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Neonatal albumin infusions in paediatric intensive care
  1. E Low1,
  2. M Healy2,
  3. E J Molloy1,3,4
  1. 1Neonatology, Our Lady's Children's Hospital, Dublin, Ireland
  2. 2Critical Care Medicine, Our Lady's Children's Hospital, Dublin, Ireland
  3. 3UCD School of Medicine and Medical Sciences, University College Dublin, Ireland
  4. 4Paediatrics, National Maternity Hospital, Dublin, Ireland
  1. Correspondence to Dr Eleanor J Molloy, Department of Neonatology, National Maternity Hospital, Holles Street, Dublin 2, Ireland; emolloy{at}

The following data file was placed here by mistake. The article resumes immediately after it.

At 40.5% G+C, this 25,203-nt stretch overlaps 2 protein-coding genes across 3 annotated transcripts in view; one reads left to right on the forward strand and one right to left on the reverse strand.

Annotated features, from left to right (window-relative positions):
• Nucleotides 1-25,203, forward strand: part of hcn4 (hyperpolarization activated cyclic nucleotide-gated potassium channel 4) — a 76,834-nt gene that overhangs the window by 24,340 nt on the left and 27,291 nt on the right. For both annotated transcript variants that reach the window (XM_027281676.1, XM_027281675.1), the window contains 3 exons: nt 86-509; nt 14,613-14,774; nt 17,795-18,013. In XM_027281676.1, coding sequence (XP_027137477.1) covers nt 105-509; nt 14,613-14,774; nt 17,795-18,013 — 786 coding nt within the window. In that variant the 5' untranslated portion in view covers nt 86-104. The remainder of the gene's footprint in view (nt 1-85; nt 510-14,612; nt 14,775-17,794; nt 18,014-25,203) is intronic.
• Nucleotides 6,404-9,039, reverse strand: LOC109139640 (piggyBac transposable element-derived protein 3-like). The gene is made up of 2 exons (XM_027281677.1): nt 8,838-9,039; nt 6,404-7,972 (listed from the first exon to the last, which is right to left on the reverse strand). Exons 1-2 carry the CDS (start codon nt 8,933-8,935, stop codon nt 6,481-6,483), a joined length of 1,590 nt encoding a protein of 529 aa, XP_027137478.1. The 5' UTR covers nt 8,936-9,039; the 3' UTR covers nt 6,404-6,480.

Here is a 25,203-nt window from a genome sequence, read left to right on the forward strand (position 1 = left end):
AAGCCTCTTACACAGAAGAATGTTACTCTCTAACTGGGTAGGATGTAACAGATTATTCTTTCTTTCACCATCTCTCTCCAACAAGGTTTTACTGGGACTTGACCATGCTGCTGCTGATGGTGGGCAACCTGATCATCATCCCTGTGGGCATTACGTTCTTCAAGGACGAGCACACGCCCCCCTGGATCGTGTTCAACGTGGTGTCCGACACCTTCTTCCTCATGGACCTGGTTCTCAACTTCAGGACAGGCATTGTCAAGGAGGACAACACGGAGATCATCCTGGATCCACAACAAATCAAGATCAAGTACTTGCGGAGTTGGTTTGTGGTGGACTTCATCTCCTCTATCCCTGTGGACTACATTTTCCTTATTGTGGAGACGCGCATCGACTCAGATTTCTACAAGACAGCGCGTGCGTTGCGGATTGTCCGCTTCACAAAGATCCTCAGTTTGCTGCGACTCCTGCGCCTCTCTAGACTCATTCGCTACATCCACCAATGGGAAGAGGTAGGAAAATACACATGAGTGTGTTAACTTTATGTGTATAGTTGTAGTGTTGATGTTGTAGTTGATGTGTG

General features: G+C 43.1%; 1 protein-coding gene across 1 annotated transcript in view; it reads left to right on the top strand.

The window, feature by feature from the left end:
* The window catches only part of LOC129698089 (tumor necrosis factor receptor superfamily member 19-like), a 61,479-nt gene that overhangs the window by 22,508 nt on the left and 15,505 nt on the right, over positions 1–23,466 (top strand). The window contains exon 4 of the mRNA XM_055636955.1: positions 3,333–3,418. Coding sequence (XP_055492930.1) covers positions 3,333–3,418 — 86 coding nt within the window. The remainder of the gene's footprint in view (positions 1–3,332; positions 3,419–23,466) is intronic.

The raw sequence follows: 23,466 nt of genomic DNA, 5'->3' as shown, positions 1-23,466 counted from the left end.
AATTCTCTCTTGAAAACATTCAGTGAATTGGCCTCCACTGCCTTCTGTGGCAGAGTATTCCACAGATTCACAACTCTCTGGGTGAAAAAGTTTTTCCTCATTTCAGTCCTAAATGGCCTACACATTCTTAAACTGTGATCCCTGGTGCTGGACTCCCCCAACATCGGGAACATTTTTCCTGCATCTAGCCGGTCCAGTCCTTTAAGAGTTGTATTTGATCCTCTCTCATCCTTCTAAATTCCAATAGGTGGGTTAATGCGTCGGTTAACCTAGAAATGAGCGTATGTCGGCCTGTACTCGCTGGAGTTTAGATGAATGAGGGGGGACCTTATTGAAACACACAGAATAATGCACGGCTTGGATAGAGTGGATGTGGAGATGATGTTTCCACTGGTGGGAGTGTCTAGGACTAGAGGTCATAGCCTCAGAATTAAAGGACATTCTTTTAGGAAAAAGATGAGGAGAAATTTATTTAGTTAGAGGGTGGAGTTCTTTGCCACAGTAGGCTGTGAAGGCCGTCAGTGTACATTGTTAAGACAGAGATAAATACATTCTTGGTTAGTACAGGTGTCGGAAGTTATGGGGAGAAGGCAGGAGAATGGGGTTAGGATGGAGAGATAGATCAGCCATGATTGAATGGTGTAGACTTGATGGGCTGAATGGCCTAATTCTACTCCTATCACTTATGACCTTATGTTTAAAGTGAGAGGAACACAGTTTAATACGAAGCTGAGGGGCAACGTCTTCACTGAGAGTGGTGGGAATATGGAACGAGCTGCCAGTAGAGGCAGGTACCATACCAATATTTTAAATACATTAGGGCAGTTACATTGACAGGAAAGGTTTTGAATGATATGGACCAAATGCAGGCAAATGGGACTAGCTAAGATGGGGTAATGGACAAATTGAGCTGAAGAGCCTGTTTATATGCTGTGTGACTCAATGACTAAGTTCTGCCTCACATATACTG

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Neonates are frequently hypoalbuminaemic, and the management of this condition is controversial. In adult studies, hypoalbuminaemia was shown to be a strong independent predictor of poor outcome. However, there is lack of evidence that normoalbuminaemia reduces morbidity and mortality in neonates,1 2 albeit in very low birthweight babies, hypoalbuminaemia has been shown to be associated with increased mortality.3 There is also another theory based on the fact that since albumin contributes to antioxidant capacity of plasma, low levels of plasma albumin may lessen the total plasma antioxidant capacity, thereby predisposing hypoalbuminaemic neonates to diseases where reactive oxygen species play a role, such as in necrotising enterocolitis,3 4 respiratory distress, chronic lung …

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